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April 2014
Creepoid
"Creepoid
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The perfect solace for winter’s passing, Creepoid’s second full-length self-titled LP combines the zeitgeist of 90's grunge with pristine dissonance and somber lyricism. Released earlier this month by No Idea Records, Creepoid is eerie, melodic and stirring from beginning to end. 

The record’s introductory track “Nauda” opens with a singular note that swells into a melody, aligning itself with the listener in a way that feels confessional yet synonymous. A well-wrought continuation of the earnest diction reminiscent of Horse Heaven, “Nauda” is as bittersweet as its vocals, informed by the paradox of loneliness and longing. Expanding into a cinematically moody soundscape, guitars wail like sirens, beckoning chords to crash and settle into a fading ricochet - a premonition of “Sunday.” Coupled with acoustic strums and crisp vocal croons, a solemn request, “take my light and pull it out,” is beautifully melodic with perfectly placed tambourine that brings to mind the memorable mood concentrated. Exploring the affect and consequence of relational presence and its subsequent absence, the orchestration of “Sunday” renders a relatable narrative evocatively raw and sincere. 

“Yellow Wallpaper” ignites with driving bass and swirling riffs. As if resurrecting the perfection of Jeremy Enigk (ex-Sunny Day Real Estate), a la “Killed By An Angel” meets “Pillars,” the song evokes an eerie all consuming sense of the sublime that centers the track’s duration. Like an extension of Horse Heaven’s “Hollow Doubt,” the contextual weight of “Yellow Wallpaper” is harmonically haunting and intentionally poignant. “Baptism” washes over its listener in waves of riffs and echoed vocals that occupy an emotive territory similar to lesser-known tracks by Sonic Youth, subverted and painted darker by the brooding buzz reminiscent of shoegaze greats like My Bloody Valentine.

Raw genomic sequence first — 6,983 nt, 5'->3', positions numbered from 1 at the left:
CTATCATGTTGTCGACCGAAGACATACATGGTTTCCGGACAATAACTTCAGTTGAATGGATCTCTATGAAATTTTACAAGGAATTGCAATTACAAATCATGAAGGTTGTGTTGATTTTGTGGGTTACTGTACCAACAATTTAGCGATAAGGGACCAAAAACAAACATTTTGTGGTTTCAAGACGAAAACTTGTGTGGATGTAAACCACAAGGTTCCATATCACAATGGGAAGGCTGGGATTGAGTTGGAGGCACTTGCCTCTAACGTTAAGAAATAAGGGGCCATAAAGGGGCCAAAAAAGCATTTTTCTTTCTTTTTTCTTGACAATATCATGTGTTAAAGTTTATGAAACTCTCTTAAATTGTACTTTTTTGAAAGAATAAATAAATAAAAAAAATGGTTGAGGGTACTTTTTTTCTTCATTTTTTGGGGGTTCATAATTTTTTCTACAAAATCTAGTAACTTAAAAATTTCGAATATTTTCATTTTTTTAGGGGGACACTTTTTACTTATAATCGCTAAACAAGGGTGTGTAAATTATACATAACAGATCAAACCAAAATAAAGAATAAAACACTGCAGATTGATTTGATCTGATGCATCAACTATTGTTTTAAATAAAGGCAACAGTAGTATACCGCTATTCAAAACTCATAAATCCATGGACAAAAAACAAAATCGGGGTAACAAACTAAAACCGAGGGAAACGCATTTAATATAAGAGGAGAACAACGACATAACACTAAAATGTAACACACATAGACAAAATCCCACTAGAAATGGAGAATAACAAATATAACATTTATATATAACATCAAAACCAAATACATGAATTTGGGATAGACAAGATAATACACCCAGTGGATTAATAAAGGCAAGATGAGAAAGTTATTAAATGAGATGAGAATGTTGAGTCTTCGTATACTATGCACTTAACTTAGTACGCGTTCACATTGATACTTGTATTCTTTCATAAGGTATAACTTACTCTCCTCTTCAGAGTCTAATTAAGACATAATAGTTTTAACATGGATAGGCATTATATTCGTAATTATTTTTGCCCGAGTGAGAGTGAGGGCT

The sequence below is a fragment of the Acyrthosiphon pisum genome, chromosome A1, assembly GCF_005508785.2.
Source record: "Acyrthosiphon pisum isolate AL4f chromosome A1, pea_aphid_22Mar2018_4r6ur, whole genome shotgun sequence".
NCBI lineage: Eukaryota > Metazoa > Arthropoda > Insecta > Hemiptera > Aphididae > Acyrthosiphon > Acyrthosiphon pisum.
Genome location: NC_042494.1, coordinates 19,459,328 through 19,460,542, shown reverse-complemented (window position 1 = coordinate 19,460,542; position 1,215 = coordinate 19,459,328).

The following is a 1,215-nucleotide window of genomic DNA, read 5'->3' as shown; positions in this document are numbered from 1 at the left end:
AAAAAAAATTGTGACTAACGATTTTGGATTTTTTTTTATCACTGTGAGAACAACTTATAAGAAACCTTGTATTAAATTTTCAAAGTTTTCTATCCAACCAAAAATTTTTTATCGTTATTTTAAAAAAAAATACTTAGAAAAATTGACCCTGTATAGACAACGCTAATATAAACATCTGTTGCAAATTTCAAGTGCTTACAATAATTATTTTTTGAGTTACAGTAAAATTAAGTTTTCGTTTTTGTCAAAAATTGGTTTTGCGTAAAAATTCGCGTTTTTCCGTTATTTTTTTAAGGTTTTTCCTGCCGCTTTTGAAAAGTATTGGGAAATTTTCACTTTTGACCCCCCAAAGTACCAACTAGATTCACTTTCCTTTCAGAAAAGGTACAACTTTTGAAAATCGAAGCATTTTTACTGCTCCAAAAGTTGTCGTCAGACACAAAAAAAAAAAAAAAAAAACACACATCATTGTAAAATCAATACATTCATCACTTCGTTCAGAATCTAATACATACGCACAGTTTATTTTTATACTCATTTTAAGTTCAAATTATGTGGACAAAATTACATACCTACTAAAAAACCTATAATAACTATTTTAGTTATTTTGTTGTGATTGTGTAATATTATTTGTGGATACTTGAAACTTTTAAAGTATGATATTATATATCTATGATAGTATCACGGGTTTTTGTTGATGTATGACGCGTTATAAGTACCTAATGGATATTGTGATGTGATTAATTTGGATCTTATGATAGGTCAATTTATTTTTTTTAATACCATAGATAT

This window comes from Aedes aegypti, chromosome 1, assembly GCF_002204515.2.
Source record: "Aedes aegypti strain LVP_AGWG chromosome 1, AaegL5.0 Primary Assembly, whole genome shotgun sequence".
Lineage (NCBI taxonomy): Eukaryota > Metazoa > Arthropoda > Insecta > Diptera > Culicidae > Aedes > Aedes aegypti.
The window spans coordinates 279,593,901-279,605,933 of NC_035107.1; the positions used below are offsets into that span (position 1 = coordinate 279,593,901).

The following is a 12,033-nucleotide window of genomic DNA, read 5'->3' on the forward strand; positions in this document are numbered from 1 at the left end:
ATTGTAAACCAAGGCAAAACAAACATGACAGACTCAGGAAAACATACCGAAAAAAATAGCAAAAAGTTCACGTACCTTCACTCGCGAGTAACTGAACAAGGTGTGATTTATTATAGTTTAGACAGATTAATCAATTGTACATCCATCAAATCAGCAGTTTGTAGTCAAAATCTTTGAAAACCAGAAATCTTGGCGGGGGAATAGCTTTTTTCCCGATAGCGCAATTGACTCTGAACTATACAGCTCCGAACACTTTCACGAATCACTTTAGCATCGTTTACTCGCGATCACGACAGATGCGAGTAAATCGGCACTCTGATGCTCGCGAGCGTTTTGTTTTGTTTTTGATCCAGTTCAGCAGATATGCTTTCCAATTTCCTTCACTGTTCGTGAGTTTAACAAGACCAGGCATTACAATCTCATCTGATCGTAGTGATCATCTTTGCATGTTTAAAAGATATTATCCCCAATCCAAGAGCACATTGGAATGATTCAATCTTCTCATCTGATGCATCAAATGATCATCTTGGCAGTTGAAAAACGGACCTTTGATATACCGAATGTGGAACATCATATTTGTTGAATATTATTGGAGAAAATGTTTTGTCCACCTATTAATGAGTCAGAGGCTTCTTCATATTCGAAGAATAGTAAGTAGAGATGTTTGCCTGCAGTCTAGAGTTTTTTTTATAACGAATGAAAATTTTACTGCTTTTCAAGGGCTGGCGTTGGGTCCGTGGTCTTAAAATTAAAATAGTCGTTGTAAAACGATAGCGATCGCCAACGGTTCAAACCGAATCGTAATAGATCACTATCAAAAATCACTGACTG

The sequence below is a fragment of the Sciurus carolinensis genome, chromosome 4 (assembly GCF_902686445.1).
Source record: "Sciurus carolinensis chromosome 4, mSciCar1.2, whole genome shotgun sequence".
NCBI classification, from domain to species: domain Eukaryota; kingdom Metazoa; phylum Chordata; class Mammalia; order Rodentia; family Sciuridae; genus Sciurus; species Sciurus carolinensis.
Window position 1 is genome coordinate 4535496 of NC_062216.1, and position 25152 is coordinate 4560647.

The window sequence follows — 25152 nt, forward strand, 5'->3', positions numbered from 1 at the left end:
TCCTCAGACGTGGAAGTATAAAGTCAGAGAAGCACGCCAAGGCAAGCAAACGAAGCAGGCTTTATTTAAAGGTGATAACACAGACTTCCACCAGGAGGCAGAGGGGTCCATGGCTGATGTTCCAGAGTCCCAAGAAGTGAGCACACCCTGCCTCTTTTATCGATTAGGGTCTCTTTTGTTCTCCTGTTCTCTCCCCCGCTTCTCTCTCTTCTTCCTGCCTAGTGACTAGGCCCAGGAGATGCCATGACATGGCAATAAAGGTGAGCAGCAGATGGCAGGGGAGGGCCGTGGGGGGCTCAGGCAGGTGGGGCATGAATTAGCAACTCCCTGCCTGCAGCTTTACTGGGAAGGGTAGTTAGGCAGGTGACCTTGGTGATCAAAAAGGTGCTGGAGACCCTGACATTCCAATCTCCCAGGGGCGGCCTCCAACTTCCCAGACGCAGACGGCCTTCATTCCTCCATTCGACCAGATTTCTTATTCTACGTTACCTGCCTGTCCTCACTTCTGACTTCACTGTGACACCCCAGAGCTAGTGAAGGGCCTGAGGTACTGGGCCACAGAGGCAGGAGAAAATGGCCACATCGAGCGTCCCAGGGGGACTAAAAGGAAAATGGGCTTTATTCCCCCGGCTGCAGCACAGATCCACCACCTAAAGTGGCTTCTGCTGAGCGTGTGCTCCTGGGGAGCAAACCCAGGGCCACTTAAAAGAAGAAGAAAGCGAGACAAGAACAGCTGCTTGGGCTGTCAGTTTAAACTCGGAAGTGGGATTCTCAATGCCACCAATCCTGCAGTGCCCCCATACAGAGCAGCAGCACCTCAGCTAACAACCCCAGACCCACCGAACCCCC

In its decline, “Baptism” casts a feeling of transcendent submersion, befitting its namesake. With a crystallized aggression, “Gout” does the same - urgent and arresting with visceral shouts and screams. “Stay Inside” is considerably more subdued than the album’s preceding tracks but equally mesmerizing, unfolding “Tired Eyes,” a hypnotic chant of a fatigued psychedelic. “Golden String” feels slightly optimistic, while “Acrimony” blossoms then retracts into a reserved yet deliberate ballad that demands its audience’s attention like a gloomy lullaby with teeth. “Vulgar,” warm and sunlit, is lush and arresting, setting the stage for the album’s closer “Old Tree,” a jubilant ending to yet another epic compilation of clairvoyant anthems evoked by Creepoid. - Dianca Potts 


This is a preview of the new Deli charts - we are working on finalizing them by the end of 2013.


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The Deli's SXSW Issue 2014 is online!

Read it digitally here.

P.S. 10k free copies of this issue hit the street of Austin during SXSW Music week!


Possibly the last show at The Dunes, featuring Pree, Native America, and the Sea Life.

Some sad news today: The Dunes might be closing. I'm pretty frustrated about it, but I think it's best to celebrate all the things the folks at The Dunes have done for music in this town and help them continue their effort in future endeavors. DC music has seen a resurgence lately; the community has grown and become more of a scene in no small part due to places like The Dunes and the people who work there, and that won’t end with a small setback like this. I strongly encourage everyone to go to what may be the final show at The Dunes tomorrow, April 23rd, when DC bands Pree and The Sea Life, join Native America (from New Orleans), and give a great space a great send-off. --Natan Press
Edit: Please read Alex Tebeleff's piece about The Dunes and the need for more space for music in DC, over at Brightest Young Things.


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Interview with Avers: DC Area Deli's Band of the Month.